Oakland,CA has a Zero waste program.
Oakland,CA has a Zero waste program.
The American dream of owning a house has taken a hit since the Great Recession began in 2007. This recession has caused severe global economic problems. As many countries are recovering, we can see a shift in how people perceive the housing market. As the gap between the cost of housing and the cost of living in large cities increases, more people will look into smaller living spaces. For example, in Japan, where land is scarce, it is necessary to design and build small living spaces. It is difficult to find affordable housing when the cost of living in large cities exceeds the income of most Japanese citizens. Tokyo, Japan, holds the title of World’s Most Expensive City 2011, according to Bloomberg Businessweek. Cities are also major energy and resource users. Therefore, more consideration of affordability and smaller living spaces should be considered in development in the US.
There are now market incentives for as more architect firms to design sustainable housing and buildings: reduced energy cost and increased intrinsic value of buildings. Cities are major consumers of energy and producers of waste. Landfills are contributing to a global environmental problem as toxic emissions are released from landfills into the ozone layer. Landfills also include toxins that seep out and that spread into the surrounding area. As the US public become more concerned, the government has become an enforcer and incentive producer to reduce impacts of population growth and resources threats.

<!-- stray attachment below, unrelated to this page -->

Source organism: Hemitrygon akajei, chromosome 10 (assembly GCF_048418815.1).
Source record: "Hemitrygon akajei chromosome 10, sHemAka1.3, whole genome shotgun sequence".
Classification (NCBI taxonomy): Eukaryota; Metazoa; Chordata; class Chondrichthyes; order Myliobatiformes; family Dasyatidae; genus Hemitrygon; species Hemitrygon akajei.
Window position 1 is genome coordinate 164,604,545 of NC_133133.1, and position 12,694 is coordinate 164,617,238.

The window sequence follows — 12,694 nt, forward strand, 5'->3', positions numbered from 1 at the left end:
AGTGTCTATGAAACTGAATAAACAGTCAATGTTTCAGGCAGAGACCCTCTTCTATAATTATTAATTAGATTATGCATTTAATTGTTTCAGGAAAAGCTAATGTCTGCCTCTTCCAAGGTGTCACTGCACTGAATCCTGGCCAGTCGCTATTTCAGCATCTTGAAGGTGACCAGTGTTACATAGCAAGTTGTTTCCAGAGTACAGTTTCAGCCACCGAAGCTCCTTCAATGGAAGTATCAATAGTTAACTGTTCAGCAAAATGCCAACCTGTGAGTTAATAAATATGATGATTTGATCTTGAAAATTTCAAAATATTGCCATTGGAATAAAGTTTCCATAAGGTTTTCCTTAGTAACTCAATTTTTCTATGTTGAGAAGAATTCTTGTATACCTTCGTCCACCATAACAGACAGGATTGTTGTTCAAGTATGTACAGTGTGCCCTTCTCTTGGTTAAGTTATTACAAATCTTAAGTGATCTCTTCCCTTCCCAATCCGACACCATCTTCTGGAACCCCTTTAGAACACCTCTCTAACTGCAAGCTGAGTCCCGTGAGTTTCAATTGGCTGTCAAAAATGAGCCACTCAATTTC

Grass roots organizations have also sprung up around the world to address public consumption of resources. Many education institutions are encouraging different disciplines – such as business, engineering, social service, and so on – to study sustainability and its benefits. In the construction field, the major focus is on schedule, budget, safety, and quality. Sustainability designs have both an external and intrinsic value. Decade ago, there were few construction safety standards or regulations, but as more regulations has been created to protect workers, more innovation and focus is put on creating safe construction environments. The same phenomena are now occurring with sustainability. As more critical resources, such as water and land, are being consumed, the focus on sustainability will continue.
There is a call to limit carbon emissions in certain parts of the world such as China, the US, and Europe. Cap and trade or carbon taxation would both serve as disincentives to producing carbon emissions and should be considered as more people strive for opportunities to live in a more environmentally sustainable world. The cap and trade approach controls pollution by providing economic incentives for achieving a reduction in emissions of CO2. Carbon taxation involves an environmental tax as a disincentive by increasing the cost of CO2 emissions. Many people advocate for a global carbon tax.